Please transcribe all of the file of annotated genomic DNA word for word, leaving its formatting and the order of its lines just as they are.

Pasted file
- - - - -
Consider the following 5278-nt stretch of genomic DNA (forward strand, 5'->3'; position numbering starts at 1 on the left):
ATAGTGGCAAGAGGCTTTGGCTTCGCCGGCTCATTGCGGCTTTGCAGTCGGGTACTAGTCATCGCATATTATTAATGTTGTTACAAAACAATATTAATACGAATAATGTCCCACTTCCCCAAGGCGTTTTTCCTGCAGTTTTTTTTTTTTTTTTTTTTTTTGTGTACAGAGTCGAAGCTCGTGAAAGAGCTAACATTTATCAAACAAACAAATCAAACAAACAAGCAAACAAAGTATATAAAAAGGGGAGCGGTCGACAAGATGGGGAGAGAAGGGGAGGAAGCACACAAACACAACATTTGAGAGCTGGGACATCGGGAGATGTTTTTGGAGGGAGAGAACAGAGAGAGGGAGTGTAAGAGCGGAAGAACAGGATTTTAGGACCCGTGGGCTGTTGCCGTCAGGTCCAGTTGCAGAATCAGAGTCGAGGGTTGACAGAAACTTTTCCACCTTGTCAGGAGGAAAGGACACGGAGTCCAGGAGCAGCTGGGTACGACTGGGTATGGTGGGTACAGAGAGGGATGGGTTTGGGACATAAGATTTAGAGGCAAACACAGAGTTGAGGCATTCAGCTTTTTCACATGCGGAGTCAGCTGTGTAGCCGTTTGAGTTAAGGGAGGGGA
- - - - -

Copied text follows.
Consider the following 5278-nt stretch of genomic DNA (forward strand, 5'->3'; position numbering starts at 1 on the left):
ATAGTGGCAAGAGGCTTTGGCTTCGCCGGCTCATTGCGGCTTTGCAGTCGGGTACTAGTCATCGCATATTATTAATGTTGTTACAAAACAATATTAATACGAATAATGTCCCACTTCCCCAAGGCGTTTTTCCTGCAGTTTTTTTTTTTTTTTTTTTTTTTGTGTACAGAGTCGAAGCTCGTGAAAGAGCTAACATTTATCAAACAAACAAATCAAACAAACAAGCAAACAAAGTATATAAAAAGGGGAGCGGTCGACAAGATGGGGAGAGAAGGGGAGGAAGCACACAAACACAACATTTGAGAGCTGGGACATCGGGAGATGTTTTTGGAGGGAGAGAACAGAGAGAGGGAGTGTAAGAGCGGAAGAACAGGATTTTAGGACCCGTGGGCTGTTGCCGTCAGGTCCAGTTGCAGAATCAGAGTCGAGGGTTGACAGAAACTTTTCCACCTTGTCAGGAGGAAAGGACACGGAGTCCAGGAGCAGCTGGGTACGACTGGGTATGGTGGGTACAGAGAGGGATGGGTTTGGGACATAAGATTTAGAGGCAAACACAGAGTTGAGGCATTCAGCTTTTTCACATGCGGAGTCAGCTGTGTAGCCGTTTGAGTTAAGGGAGGGGA